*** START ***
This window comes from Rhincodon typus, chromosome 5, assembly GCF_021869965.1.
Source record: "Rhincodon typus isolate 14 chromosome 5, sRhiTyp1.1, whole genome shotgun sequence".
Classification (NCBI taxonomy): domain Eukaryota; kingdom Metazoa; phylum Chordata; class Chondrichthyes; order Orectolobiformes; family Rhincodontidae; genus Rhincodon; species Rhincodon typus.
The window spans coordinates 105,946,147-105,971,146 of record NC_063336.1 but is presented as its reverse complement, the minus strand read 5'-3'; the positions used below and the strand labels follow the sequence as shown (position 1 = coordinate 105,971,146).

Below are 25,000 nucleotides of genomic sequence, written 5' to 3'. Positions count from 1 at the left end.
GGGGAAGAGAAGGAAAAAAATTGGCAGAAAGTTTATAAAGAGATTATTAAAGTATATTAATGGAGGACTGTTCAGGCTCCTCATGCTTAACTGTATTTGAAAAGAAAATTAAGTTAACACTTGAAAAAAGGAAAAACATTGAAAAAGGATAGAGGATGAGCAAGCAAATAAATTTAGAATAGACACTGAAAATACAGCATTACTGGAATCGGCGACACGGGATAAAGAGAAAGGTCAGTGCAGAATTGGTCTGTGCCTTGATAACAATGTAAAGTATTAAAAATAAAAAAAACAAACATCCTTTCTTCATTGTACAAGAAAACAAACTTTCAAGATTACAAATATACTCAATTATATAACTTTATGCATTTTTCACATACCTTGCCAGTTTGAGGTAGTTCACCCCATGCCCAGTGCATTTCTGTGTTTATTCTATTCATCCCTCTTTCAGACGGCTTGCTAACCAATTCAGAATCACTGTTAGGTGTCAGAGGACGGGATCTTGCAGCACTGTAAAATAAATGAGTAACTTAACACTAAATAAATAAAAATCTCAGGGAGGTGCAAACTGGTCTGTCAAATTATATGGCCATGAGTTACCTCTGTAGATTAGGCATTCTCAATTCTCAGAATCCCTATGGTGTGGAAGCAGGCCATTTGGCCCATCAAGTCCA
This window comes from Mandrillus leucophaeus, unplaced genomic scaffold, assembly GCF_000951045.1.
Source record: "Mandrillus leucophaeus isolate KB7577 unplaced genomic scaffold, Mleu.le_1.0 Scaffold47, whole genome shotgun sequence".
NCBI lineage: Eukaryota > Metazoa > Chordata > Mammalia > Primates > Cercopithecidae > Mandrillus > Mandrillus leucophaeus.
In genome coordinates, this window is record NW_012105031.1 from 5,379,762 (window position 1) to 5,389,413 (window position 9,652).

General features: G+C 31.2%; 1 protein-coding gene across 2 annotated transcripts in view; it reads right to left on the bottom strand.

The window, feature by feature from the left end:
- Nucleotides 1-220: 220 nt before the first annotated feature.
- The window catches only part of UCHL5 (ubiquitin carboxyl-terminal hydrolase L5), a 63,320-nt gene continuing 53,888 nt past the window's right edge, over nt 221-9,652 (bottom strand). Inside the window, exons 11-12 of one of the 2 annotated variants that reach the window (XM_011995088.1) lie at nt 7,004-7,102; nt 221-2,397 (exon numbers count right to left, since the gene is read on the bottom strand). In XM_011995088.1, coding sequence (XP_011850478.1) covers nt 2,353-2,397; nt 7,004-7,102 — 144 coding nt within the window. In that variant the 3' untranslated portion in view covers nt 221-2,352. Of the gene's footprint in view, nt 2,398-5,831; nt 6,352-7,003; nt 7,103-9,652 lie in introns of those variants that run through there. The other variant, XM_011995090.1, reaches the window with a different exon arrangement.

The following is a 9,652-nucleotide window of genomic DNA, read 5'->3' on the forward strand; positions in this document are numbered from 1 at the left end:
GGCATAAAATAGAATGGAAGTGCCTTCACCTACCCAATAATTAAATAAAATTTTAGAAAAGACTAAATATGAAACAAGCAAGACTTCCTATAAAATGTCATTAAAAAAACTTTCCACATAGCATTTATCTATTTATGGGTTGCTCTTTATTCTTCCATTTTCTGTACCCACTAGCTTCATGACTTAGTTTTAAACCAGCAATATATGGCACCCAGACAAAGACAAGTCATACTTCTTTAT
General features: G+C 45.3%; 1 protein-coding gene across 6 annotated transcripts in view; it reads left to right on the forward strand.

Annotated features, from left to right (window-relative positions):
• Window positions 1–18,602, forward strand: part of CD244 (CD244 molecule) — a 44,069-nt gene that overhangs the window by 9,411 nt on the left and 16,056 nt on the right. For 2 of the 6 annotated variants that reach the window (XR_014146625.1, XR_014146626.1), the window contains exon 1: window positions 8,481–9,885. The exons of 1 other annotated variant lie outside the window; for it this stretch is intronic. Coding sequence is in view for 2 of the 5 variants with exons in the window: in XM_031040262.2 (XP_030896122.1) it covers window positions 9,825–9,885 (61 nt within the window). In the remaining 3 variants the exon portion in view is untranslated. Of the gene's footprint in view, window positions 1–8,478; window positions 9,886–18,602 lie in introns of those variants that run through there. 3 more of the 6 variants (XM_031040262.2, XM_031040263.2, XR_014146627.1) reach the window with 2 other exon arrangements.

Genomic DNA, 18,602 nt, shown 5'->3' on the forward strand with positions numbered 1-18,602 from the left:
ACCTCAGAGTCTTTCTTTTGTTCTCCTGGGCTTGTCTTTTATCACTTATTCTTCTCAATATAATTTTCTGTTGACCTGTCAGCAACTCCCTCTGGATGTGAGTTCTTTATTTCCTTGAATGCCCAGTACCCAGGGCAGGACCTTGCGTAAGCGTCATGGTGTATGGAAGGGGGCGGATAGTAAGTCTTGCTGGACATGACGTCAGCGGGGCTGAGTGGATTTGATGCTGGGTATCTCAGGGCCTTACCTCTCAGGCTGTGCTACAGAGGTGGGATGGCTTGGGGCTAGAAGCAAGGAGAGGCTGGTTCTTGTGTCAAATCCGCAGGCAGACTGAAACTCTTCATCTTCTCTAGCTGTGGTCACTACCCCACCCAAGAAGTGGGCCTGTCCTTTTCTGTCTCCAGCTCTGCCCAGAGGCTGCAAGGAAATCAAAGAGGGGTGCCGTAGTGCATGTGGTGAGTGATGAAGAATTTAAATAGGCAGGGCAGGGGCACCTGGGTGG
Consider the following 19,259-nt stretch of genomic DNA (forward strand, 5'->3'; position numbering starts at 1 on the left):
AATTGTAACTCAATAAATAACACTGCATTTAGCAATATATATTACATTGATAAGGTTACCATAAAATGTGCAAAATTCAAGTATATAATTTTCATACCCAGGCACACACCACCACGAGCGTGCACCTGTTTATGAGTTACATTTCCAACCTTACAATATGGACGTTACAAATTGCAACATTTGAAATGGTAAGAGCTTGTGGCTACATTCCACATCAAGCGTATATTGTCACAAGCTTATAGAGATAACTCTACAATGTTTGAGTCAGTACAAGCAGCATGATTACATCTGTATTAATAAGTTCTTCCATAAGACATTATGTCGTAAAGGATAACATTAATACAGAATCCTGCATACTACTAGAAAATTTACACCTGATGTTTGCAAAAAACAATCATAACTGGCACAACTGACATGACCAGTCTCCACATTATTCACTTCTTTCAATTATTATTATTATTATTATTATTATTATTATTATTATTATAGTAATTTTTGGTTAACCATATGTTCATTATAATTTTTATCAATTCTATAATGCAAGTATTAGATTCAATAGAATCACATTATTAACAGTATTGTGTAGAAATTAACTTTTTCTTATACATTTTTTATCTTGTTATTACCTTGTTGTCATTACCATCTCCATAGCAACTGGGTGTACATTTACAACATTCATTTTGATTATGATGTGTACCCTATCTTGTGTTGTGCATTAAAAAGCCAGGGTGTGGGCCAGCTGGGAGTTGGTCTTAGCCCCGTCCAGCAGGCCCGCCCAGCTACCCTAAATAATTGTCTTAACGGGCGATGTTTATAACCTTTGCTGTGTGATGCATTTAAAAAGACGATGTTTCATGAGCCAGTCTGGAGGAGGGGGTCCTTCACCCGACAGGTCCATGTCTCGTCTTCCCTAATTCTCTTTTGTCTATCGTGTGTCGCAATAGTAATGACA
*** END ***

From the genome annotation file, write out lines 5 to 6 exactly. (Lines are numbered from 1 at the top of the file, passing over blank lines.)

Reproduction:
Below are 25,000 nucleotides of genomic sequence, written 5' to 3'. Positions count from 1 at the left end.
GGGGAAGAGAAGGAAAAAAATTGGCAGAAAGTTTATAAAGAGATTATTAAAGTATATTAATGGAGGACTGTTCAGGCTCCTCATGCTTAACTGTATTTGAAAAGAAAATTAAGTTAACACTTGAAAAAAGGAAAAACATTGAAAAAGGATAGAGGATGAGCAAGCAAATAAATTTAGAATAGACACTGAAAATACAGCATTACTGGAATCGGCGACACGGGATAAAGAGAAAGGTCAGTGCAGAATTGGTCTGTGCCTTGATAACAATGTAAAGTATTAAAAATAAAAAAAACAAACATCCTTTCTTCATTGTACAAGAAAACAAACTTTCAAGATTACAAATATACTCAATTATATAACTTTATGCATTTTTCACATACCTTGCCAGTTTGAGGTAGTTCACCCCATGCCCAGTGCATTTCTGTGTTTATTCTATTCATCCCTCTTTCAGACGGCTTGCTAACCAATTCAGAATCACTGTTAGGTGTCAGAGGACGGGATCTTGCAGCACTGTAAAATAAATGAGTAACTTAACACTAAATAAATAAAAATCTCAGGGAGGTGCAAACTGGTCTGTCAAATTATATGGCCATGAGTTACCTCTGTAGATTAGGCATTCTCAATTCTCAGAATCCCTATGGTGTGGAAGCAGGCCATTTGGCCCATCAAGTCCA